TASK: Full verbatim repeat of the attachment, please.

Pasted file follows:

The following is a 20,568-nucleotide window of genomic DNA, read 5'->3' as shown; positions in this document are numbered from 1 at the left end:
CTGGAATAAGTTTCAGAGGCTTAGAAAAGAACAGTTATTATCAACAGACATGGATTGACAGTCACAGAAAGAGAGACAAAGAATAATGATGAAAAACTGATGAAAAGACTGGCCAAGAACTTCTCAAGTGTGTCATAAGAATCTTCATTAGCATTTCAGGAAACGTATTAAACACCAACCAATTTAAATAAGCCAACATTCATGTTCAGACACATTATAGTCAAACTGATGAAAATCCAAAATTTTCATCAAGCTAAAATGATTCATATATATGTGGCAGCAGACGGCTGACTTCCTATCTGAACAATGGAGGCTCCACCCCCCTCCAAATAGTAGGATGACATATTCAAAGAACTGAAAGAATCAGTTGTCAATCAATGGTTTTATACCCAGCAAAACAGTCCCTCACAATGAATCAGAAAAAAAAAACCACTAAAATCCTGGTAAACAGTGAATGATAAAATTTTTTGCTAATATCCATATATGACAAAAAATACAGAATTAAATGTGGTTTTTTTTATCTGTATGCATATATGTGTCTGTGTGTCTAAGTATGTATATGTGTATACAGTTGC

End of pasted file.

The following is a 20,568-nucleotide window of genomic DNA, read 5'->3' as shown; positions in this document are numbered from 1 at the left end:
CTGGAATAAGTTTCAGAGGCTTAGAAAAGAACAGTTATTATCAACAGACATGGATTGACAGTCACAGAAAGAGAGACAAAGAATAATGATGAAAAACTGATGAAAAGACTGGCCAAGAACTTCTCAAGTGTGTCATAAGAATCTTCATTAGCATTTCAGGAAACGTATTAAACACCAACCAATTTAAATAAGCCAACATTCATGTTCAGACACATTATAGTCAAACTGATGAAAATCCAAAATTTTCATCAAGCTAAAATGATTCATATATATGTGGCAGCAGACGGCTGACTTCCTATCTGAACAATGGAGGCTCCACCCCCCTCCAAATAGTAGGATGACATATTCAAAGAACTGAAAGAATCAGTTGTCAATCAATGGTTTTATACCCAGCAAAACAGTCCCTCACAATGAATCAGAAAAAAAAAACCACTAAAATCCTGGTAAACAGTGAATGATAAAATTTTTTGCTAATATCCATATATGACAAAAAATACAGAATTAAATGTGGTTTTTTTTATCTGTATGCATATATGTGTCTGTGTGTCTAAGTATGTATATGTGTATACAGTTGC